Heinz secures Supreme Court backing in GLUCON-D Case


In Heinz Italia v Dabur India Ltd (Civil Appeal 2576/2007, May 18 2007), the Supreme Court of India has overturned earlier interlocutory orders of the trial court and the appellate High Court.

Heinz Italia owns the registered mark GLUCON-D in Class 30 of the Nice Classification. Heinz or its predecessor in title has used the mark GLUCON-D since 1940. Since at least 1980, its Glucon-D products have been sold in packaging material featuring the concept of a 'happy family' and a distinctive green colour scheme.

Dabur India Ltd has been using a GLUCOSE-D mark since 1989 and the packaging of the food product sold under that mark incorporated a similar 'happy family' concept to that used by Heinz.

Heinz initiated action against Dabur in the year 2003 and applied for interlocutory relief on account of infringement and passing off. Both the trial court and the appellate High Court rejected Heinz's application on the basis that 'glucose' is a generic term and that there was considerable delay on Heinz's part in initiating action. Heinz appealed.

The Supreme Court overturned the earlier rulings and ordered an injunction preventing, Dabur from using:

  • the mark GLUCOSE-D on the basis that it is phonetically similar to Heinz's registered mark GLUCON-D; and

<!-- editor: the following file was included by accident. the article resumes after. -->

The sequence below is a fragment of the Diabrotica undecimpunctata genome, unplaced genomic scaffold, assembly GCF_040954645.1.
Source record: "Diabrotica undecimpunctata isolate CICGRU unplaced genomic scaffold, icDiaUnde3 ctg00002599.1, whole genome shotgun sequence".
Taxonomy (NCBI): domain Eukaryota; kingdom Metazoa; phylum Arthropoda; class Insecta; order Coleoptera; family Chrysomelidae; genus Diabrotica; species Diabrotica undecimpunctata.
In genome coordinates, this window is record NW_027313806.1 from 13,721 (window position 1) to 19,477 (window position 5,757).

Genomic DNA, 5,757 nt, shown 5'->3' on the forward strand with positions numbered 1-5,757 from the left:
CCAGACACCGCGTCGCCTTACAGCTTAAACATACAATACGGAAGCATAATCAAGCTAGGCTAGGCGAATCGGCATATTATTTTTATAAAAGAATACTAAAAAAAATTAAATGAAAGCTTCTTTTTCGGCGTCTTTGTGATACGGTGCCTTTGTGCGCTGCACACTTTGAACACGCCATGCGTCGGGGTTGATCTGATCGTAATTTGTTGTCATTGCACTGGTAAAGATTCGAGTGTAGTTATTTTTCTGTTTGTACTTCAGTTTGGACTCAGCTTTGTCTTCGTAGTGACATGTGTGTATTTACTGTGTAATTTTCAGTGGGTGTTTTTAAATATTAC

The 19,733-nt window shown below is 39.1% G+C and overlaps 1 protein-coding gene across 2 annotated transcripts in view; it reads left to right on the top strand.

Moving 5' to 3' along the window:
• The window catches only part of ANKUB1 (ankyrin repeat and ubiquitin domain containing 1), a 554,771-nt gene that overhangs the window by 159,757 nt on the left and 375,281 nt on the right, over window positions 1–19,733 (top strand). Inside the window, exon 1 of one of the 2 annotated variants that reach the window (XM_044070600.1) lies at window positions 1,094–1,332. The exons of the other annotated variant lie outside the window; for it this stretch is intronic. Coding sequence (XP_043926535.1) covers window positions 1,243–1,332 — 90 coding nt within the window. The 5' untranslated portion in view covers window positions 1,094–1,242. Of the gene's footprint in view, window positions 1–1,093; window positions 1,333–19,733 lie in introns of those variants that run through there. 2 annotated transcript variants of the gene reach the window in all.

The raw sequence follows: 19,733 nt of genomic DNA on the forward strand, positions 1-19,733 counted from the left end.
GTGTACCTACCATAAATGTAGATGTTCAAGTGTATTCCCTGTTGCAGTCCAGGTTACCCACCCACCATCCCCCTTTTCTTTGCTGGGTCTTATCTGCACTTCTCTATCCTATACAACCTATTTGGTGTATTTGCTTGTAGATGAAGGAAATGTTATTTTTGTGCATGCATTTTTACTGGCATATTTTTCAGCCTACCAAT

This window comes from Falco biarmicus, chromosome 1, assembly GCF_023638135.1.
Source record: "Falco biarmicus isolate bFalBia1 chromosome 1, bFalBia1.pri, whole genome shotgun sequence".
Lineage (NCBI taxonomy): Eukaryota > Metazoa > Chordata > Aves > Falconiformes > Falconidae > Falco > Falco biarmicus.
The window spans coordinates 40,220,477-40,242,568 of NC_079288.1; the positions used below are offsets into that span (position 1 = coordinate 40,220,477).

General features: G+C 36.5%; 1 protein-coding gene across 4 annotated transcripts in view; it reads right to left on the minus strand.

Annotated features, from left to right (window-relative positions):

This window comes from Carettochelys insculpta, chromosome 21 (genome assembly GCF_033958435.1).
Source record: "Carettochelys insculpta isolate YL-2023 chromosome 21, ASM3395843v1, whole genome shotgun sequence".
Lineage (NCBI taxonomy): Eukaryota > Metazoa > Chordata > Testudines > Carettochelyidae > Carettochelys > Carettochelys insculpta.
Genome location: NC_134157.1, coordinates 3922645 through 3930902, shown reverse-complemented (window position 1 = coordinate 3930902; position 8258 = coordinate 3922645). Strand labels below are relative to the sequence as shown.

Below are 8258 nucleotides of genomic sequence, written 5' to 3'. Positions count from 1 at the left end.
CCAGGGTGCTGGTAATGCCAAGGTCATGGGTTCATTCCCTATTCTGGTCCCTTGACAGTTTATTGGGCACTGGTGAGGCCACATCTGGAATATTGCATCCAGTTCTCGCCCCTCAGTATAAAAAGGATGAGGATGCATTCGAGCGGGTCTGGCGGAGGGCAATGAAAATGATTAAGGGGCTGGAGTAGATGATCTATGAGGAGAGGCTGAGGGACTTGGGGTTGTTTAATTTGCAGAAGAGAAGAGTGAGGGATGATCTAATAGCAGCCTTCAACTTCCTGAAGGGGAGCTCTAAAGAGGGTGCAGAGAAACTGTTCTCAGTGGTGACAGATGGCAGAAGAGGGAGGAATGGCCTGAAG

• the packaging material copying the 'happy family' concept and the overall colour scheme of Heinz's Glucon-D products.

The Supreme Court's decision included the following points of note:

  • The GLUCOSE-D mark was deceptively similar to GLUCON-D and the fact that 'glucose' is a generic term did not prevent the grant of an injunction.

  • The packaging material of the GLUCOSE-D products copied the concept of a 'happy family' used by Heinz and in which it had established a reputation. The fact that there were certain dissimilarities between the packaging material of the two products was immaterial.

  • When there is prima facie evidence of dishonesty in the sense that there is a close resemblance between the marks at issue (ie, GLUCON-D and GLUCOSE-D in the case at hand) and the packaging material (here, the colour scheme and the overall concept of a 'happy family' having been copied by Dabur), even long delays in initiating action will not prevent the grant of an interlocutory injunction and this is the case even if such an injunction has been refused by the trial courts in the exercise of their discretion.

Mustafa Safiyuddin, DSK Legal, Mumbai

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